“My first aim has been to go back to basics, to examine the original temperature data, look for trends in that data, and to apply some basic error analysis to determine how significant those trends really are. Then I have sought to compare what I see in the original data with what climate scientists claim is happening. In most cases I have found that the temperature trends in the real data are significantly less than those reported by climate scientists. In other words, much of the reported temperature rises, particularly in Southern Hemisphere data, result from the data manipulations performed by the climate scientists on the data. This implies that many of the reported temperature rises are an exaggeration.”

    Liked by 1 person

  3. I won’t get too excited until we have a lengthening “pause”, or perhaps “pause redux”. Even then we ought to measure trends over 30 years rather than shorter periods.

    Even then temperatures themselves are a little too abstract. I would prefer to move the battle onto the alleged consequences of global warming (e.g. declines in crop yields, climate refugees, etc, etc, which there are no signs of). I would be inclined to let alarmists trill about temperature records, and then reply: “And nothing bad happened.”

    Liked by 2 people

  4. This is where I came in, about 14 years ago I believe, when Anthony Watts was posting photos of temperature stations placed on tarmac downwind of jet planes, and over at Steve McIntyre’s ClimateAudit they were discussing the adjustments that had to be made when the water for measuring ocean temperatures was hauled aboard in leather buckets instead of oaken ones. Then around 1940 the Brits (who owned 70% of merchant shipping) for some odd reason stopped measuring ocean temperatures and it was left up to the Yanks, who measured with thermometers attached to the hull near the water intake.. Suddenly the temperature of 79% of the earth’s surface jumped by a degree or two, and all because of U-boats.

    Does anyone have a link to an article (Steve Milloy?) pointing out how NOAA recently readjusted early 20th century temperatures downwards, almost doubling 20th century warming from 0.5°C to 0.9°C at the stroke of a pen, and therefore doubling the effort we have to make to keep temperature rise to less than 1.5°C? I mean, if they can admit in 2020 that the true figure for 20th century warming was twice the estimate made twenty years previously, what’s to stop them doing the same thing in 2040? Maybe the true figure for 20th century warming was 1.8°C and we passed the level of catastrophic warming ages ago and didn’t notice?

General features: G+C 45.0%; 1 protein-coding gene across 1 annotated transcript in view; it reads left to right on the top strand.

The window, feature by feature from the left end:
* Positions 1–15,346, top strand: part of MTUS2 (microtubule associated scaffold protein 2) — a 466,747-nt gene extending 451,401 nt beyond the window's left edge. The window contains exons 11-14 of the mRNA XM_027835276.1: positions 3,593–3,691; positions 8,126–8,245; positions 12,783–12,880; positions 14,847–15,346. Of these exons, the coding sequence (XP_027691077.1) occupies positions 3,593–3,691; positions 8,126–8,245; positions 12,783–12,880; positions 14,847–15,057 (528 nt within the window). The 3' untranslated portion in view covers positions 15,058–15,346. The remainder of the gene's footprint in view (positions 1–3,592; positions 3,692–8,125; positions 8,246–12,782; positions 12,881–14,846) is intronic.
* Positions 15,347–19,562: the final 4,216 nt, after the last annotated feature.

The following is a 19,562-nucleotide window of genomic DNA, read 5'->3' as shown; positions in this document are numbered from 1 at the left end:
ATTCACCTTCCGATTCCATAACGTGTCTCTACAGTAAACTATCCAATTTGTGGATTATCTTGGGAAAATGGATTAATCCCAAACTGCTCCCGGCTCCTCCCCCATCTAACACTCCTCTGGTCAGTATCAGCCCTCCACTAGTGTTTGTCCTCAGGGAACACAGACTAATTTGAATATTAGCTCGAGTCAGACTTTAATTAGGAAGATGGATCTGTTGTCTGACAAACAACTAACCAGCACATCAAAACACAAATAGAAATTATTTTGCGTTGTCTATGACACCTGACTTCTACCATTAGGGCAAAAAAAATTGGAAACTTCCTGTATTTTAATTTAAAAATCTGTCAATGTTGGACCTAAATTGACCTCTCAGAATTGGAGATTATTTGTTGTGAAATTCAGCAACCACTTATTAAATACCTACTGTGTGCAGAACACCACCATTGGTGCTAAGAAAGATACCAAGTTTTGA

The temperature graph is like a piece of string fixed at both ends. Present temperature measurements are correct by definition, otherwise the science wouldn’t be settled, which it is – Q.E.D. And temperatures in the dim distant past can’t be argued with, because they were measured by scientists at a limited number of sites (Central England, Paris, Prague, and – bizarrely – County Antrim spring to mind) and the thermometers used are in museums for anyone to check. So all the adjusters can do is mess with the figures in between, playing merry hell with MBH98 and a whole lot of other settled science.

    And one final thing. About the empty spaces in between which Mark mentions. I once mentioned that Météo France was claiming that my region of France had experienced 5°C of warming in 50 years. France, like the UK, USA, New Zealand etc. possesses a large number of islands scattered over the globe, which must have an inordinate effect on average temperature measurements. If you want to know how hot it is in the middle of the Indian Ocean, it’s Kerguelen or nothing. There’s nothing there but a thermometer, and nowhere else for thousands of kilometres around. And the same goes for the Arctic, where, I read somewhere, NOAA one day chopped the number of reporting stations from hundreds to a dozen or so. My only experience of data sampling was in market research forty years ago. A survey manager who acted like the NOAA wouldn’t last long.